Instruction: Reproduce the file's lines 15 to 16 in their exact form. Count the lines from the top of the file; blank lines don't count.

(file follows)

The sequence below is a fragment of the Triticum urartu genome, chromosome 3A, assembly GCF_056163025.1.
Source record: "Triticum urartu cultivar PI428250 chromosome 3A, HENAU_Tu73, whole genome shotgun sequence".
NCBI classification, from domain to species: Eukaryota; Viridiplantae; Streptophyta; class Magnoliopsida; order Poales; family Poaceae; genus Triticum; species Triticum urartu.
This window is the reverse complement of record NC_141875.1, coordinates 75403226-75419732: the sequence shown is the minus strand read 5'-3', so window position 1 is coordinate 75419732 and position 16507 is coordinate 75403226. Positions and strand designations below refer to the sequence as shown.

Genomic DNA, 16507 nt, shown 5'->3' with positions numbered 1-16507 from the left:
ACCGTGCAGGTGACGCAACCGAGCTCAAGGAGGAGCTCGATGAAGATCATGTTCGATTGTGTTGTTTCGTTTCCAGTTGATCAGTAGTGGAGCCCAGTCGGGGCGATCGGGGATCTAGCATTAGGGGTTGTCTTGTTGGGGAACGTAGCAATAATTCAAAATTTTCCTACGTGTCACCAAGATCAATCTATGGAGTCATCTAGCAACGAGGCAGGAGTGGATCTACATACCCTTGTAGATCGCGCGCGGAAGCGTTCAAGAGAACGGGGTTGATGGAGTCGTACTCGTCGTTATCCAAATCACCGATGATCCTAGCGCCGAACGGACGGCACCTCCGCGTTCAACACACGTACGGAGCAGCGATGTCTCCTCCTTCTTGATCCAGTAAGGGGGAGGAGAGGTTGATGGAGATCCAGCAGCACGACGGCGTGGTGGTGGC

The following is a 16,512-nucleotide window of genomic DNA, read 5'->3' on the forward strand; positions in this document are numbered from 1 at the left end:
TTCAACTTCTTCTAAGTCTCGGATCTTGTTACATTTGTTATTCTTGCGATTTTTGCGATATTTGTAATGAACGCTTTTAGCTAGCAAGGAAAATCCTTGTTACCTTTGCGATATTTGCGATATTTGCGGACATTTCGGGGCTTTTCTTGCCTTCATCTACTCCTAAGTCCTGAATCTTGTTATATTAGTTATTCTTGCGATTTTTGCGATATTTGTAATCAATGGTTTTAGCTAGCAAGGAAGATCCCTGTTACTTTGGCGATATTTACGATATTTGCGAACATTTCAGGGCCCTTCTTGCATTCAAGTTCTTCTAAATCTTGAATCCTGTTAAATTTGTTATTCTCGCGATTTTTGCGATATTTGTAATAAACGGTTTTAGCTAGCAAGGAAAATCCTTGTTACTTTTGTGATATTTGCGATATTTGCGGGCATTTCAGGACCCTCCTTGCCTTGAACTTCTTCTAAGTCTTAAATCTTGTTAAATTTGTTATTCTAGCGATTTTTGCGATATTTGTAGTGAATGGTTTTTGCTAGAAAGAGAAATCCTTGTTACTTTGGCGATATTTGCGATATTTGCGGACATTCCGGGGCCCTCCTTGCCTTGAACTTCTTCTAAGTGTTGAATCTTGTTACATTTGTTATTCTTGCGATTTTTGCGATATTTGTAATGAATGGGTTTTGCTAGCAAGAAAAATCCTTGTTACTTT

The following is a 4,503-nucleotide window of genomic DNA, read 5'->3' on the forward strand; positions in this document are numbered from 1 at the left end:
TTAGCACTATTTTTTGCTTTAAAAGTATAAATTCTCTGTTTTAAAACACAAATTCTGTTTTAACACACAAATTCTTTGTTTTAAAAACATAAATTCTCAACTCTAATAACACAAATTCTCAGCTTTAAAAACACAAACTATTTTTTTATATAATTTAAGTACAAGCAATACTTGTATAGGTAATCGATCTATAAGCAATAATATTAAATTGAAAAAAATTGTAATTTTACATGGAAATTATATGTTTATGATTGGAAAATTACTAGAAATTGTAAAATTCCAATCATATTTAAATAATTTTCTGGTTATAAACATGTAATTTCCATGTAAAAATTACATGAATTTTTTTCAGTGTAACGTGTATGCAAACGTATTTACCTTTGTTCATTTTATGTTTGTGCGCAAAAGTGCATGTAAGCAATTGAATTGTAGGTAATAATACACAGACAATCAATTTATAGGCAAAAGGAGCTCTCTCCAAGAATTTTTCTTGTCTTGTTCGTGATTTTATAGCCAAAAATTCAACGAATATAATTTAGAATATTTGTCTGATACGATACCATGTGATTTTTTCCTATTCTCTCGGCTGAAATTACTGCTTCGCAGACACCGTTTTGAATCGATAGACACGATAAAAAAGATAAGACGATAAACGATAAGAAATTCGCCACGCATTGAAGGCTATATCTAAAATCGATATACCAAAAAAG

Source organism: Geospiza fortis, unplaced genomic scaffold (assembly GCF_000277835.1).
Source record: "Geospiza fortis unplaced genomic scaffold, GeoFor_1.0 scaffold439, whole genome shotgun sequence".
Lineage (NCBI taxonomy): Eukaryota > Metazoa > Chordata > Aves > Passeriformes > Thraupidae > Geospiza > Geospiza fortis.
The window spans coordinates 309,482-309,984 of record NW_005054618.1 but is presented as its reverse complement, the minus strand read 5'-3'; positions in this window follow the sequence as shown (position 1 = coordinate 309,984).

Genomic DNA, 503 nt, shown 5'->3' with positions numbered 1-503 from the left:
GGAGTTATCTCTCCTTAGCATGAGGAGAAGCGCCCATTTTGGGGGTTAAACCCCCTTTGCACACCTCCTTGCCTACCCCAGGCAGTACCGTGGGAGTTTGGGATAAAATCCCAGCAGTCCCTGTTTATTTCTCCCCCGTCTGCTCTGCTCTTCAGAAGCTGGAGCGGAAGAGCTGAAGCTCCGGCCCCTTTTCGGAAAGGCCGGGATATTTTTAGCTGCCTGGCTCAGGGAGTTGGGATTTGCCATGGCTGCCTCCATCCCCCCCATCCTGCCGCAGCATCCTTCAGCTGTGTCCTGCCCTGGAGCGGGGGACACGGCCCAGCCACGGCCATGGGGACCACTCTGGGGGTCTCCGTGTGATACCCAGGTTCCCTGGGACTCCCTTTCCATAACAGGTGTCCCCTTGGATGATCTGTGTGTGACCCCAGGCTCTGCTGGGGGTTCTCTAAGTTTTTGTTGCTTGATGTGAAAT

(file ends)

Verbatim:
Genomic DNA, 503 nt, shown 5'->3' with positions numbered 1-503 from the left:
GGAGTTATCTCTCCTTAGCATGAGGAGAAGCGCCCATTTTGGGGGTTAAACCCCCTTTGCACACCTCCTTGCCTACCCCAGGCAGTACCGTGGGAGTTTGGGATAAAATCCCAGCAGTCCCTGTTTATTTCTCCCCCGTCTGCTCTGCTCTTCAGAAGCTGGAGCGGAAGAGCTGAAGCTCCGGCCCCTTTTCGGAAAGGCCGGGATATTTTTAGCTGCCTGGCTCAGGGAGTTGGGATTTGCCATGGCTGCCTCCATCCCCCCCATCCTGCCGCAGCATCCTTCAGCTGTGTCCTGCCCTGGAGCGGGGGACACGGCCCAGCCACGGCCATGGGGACCACTCTGGGGGTCTCCGTGTGATACCCAGGTTCCCTGGGACTCCCTTTCCATAACAGGTGTCCCCTTGGATGATCTGTGTGTGACCCCAGGCTCTGCTGGGGGTTCTCTAAGTTTTTGTTGCTTGATGTGAAAT